"Home – I wanted finally to get home – / to arrive as he in the Bible arrived. / My ghastly shadow in the courtyard. / Crushed silence, aged parents in the house. / And already they are coming, they are calling me, / my poor ones, and already crying, and embracing me, stumbling – / the ancient order opens to readmit me. / I lean out on the windy stars.” ("Apocrypha", tr. János Csokits and Ted Hughes)
 
He has found some ancient, archaic bond. Whether it can be brought back to life in its archaic form depends on a number of questions. Will the prose language neutralise those nostalgic-sentimental tones which inevitably occur by virtue of the subject matter? Will the author be able to find a tone which over-writes the subject matter and the genre of the grand epic family novel? How will the topic, already a part of artistic dialogue, sound when transposed to the prosaic registers?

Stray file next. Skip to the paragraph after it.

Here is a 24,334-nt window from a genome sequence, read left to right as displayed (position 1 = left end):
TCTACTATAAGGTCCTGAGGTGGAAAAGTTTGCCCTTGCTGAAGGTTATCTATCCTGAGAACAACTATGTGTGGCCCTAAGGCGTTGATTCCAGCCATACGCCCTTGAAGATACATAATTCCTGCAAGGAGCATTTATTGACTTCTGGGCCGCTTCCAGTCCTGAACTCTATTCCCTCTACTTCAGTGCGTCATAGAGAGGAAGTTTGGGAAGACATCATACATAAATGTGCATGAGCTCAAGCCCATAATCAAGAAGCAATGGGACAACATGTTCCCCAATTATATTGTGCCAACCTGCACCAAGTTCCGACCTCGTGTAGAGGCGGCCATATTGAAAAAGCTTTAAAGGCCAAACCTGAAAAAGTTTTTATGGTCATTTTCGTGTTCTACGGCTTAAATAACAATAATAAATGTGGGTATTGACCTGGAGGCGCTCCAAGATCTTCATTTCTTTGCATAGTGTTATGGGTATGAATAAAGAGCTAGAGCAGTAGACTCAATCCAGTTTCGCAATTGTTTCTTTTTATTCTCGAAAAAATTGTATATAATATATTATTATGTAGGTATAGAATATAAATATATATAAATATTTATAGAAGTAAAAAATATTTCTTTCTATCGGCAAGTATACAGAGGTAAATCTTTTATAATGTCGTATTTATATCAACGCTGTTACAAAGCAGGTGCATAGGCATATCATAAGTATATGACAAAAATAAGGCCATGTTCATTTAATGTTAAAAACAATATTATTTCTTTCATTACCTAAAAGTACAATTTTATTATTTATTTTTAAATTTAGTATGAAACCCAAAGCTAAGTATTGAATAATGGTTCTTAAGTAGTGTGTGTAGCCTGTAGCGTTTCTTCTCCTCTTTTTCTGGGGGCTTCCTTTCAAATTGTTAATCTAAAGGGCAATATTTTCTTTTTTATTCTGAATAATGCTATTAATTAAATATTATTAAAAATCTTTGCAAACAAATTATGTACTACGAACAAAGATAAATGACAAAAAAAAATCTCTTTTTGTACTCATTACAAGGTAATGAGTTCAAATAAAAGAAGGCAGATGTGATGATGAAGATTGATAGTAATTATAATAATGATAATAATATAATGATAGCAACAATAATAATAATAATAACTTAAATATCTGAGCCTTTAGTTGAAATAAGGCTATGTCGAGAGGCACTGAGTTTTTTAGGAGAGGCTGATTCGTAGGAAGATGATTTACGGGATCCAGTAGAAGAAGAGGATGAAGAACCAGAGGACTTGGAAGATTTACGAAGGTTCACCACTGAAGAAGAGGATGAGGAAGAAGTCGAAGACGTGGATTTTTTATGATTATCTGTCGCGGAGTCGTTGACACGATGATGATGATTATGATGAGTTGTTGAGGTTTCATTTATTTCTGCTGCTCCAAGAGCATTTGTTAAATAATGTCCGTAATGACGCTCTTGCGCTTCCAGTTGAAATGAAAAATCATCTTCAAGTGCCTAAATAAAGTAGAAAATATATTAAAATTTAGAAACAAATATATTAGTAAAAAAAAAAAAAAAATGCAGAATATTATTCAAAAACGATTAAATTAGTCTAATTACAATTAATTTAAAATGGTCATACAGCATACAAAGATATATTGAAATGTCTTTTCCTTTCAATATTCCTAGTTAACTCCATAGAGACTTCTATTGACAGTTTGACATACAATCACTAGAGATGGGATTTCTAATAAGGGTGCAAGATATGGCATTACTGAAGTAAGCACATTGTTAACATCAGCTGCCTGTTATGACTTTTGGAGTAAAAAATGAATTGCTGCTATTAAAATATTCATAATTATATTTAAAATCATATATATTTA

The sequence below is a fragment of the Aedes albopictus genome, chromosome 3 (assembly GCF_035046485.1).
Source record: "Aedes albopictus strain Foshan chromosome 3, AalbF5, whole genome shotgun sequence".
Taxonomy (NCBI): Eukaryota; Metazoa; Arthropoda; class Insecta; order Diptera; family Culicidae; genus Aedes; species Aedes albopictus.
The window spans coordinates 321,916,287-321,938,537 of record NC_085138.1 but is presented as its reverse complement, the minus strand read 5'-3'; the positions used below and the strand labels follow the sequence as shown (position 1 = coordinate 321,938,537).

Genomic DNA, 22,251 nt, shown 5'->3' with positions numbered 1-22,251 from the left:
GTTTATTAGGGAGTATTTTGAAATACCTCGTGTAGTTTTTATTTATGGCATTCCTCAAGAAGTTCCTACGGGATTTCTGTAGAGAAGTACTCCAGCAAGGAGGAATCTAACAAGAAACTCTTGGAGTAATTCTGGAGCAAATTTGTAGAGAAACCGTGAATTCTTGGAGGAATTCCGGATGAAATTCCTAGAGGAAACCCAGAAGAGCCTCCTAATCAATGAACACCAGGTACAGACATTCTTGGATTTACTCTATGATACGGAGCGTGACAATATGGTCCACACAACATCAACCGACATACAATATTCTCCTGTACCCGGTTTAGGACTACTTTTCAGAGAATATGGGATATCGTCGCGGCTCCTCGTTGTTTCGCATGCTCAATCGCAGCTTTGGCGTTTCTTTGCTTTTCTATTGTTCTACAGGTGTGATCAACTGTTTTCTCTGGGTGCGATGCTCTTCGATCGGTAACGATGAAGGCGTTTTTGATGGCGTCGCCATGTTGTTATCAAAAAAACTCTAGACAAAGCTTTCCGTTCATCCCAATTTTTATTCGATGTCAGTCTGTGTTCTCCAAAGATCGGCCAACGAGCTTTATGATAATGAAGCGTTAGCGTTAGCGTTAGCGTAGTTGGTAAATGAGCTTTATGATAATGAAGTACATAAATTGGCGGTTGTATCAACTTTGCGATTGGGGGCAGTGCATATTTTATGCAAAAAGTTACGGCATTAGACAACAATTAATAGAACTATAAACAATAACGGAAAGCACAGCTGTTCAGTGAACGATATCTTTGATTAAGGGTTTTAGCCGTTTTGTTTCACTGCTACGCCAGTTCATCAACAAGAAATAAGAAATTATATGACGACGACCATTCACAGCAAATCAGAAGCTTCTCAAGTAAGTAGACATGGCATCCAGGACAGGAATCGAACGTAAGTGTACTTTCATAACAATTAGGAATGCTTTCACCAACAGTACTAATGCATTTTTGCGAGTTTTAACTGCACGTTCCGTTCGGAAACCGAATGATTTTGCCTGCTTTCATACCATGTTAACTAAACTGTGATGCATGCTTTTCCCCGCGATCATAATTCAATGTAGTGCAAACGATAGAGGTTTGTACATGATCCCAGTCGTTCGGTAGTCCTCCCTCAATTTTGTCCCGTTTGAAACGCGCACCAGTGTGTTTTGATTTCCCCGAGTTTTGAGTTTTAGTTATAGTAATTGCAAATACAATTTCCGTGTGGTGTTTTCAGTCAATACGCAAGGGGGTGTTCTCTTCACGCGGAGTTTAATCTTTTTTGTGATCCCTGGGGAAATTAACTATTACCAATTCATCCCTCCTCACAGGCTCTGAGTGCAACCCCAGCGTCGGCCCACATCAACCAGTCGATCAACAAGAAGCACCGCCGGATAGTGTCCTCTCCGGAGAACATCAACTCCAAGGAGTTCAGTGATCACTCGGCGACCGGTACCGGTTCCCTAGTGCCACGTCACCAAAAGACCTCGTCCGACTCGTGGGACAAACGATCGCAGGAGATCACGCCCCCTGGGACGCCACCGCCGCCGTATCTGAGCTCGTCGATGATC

The Ditch of Ondrok is a three-generation story taking place in a Hungarian village, Szajla, which exists even today – spanning from a grandfather who had fought in the liberation war of 1848 to a grandson who had emigrated to America just before the turn of the century. We might even say that, much simplified and re-modelled, it offers a blasphemy of Gyula Szegfu’s Three Generations, a famous book in which the historian, much respected even by the establishment of the interwar period, put the blame for World War I and the resulting loss of territory on the liberalism of the "third or post-compromise generation" and their respect for the power of money. In this work Szegfu formulates a radical criticism of capitalism. It is in a similar fashion that the "third generation" in Oravecz becomes unfaithful to the land and leaves the country in hope of better fortune.